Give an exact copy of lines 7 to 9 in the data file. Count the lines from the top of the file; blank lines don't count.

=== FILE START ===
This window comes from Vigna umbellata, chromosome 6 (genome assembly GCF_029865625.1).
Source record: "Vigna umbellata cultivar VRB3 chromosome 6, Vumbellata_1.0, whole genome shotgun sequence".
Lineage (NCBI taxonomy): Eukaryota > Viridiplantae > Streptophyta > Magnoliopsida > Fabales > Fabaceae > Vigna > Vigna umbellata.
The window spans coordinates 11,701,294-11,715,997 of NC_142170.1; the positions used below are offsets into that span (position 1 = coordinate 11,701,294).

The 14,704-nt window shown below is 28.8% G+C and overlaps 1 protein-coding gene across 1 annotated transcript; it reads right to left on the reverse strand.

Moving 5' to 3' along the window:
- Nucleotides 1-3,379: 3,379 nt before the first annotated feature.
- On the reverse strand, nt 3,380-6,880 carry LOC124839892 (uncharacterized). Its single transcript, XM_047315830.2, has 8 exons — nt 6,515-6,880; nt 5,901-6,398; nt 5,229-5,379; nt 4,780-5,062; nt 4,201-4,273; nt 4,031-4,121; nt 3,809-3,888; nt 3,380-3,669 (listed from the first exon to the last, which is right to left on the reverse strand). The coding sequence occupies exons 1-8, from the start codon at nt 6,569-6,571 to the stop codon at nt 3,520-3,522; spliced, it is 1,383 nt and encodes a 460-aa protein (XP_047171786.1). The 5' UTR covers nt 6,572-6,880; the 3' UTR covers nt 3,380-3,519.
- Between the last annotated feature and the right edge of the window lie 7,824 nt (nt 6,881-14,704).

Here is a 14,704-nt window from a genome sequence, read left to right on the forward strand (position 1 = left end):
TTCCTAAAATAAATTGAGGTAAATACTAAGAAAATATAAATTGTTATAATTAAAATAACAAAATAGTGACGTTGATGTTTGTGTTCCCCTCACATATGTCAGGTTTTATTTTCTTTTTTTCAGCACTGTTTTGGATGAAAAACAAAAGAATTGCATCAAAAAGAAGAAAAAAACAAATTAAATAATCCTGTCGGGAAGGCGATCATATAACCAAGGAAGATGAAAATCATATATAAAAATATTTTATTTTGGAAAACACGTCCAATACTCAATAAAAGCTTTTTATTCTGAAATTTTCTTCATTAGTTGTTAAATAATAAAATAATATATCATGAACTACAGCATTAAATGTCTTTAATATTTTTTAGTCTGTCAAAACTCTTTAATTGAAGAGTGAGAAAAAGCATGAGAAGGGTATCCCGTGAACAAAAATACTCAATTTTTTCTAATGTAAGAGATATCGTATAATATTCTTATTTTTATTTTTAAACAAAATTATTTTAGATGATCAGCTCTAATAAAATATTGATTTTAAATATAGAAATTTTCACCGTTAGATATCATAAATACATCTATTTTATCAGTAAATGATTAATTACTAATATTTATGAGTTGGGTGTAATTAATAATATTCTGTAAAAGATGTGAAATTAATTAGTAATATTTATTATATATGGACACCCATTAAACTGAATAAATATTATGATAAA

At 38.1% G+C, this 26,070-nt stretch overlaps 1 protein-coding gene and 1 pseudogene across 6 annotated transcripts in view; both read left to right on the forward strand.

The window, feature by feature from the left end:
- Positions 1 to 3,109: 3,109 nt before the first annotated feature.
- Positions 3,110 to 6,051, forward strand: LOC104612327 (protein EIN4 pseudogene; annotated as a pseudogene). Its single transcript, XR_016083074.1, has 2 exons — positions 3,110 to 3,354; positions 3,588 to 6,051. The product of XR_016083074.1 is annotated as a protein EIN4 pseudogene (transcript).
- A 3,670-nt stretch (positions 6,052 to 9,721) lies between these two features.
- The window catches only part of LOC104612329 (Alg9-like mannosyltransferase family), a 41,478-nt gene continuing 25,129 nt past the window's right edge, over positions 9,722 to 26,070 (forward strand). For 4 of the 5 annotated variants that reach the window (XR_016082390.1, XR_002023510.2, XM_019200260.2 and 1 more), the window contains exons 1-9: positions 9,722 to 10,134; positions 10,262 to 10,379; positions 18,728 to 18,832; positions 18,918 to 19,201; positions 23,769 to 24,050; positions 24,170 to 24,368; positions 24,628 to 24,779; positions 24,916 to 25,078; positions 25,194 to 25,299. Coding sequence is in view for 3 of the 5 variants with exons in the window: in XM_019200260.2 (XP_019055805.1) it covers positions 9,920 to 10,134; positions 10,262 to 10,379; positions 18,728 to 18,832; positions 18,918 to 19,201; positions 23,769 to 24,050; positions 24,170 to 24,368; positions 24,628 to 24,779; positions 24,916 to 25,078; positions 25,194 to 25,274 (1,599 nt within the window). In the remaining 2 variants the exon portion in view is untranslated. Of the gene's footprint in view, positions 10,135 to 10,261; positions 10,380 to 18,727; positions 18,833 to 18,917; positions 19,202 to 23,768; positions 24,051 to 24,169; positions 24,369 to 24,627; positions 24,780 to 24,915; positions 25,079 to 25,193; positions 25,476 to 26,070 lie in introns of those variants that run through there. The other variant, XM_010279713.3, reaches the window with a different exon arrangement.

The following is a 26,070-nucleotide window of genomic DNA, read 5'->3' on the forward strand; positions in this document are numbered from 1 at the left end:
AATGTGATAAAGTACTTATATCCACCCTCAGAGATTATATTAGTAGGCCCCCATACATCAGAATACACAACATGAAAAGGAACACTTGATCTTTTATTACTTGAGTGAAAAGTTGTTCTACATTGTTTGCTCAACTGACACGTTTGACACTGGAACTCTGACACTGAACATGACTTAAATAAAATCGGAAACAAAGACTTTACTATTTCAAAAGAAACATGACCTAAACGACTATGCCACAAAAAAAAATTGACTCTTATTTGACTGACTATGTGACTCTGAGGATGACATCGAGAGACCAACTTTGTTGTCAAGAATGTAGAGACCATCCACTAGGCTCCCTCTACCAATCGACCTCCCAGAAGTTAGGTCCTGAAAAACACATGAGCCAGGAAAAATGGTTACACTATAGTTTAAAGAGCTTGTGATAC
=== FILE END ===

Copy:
- Nucleotides 1-3,379: 3,379 nt before the first annotated feature.
- On the reverse strand, nt 3,380-6,880 carry LOC124839892 (uncharacterized). Its single transcript, XM_047315830.2, has 8 exons — nt 6,515-6,880; nt 5,901-6,398; nt 5,229-5,379; nt 4,780-5,062; nt 4,201-4,273; nt 4,031-4,121; nt 3,809-3,888; nt 3,380-3,669 (listed from the first exon to the last, which is right to left on the reverse strand). The coding sequence occupies exons 1-8, from the start codon at nt 6,569-6,571 to the stop codon at nt 3,520-3,522; spliced, it is 1,383 nt and encodes a 460-aa protein (XP_047171786.1). The 5' UTR covers nt 6,572-6,880; the 3' UTR covers nt 3,380-3,519.
- Between the last annotated feature and the right edge of the window lie 7,824 nt (nt 6,881-14,704).